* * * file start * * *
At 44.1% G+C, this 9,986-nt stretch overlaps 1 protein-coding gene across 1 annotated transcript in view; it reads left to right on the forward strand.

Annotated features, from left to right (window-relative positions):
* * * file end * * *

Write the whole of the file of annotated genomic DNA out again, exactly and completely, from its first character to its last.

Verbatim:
At 44.1% G+C, this 9,986-nt stretch overlaps 1 protein-coding gene across 1 annotated transcript in view; it reads left to right on the forward strand.

Annotated features, from left to right (window-relative positions):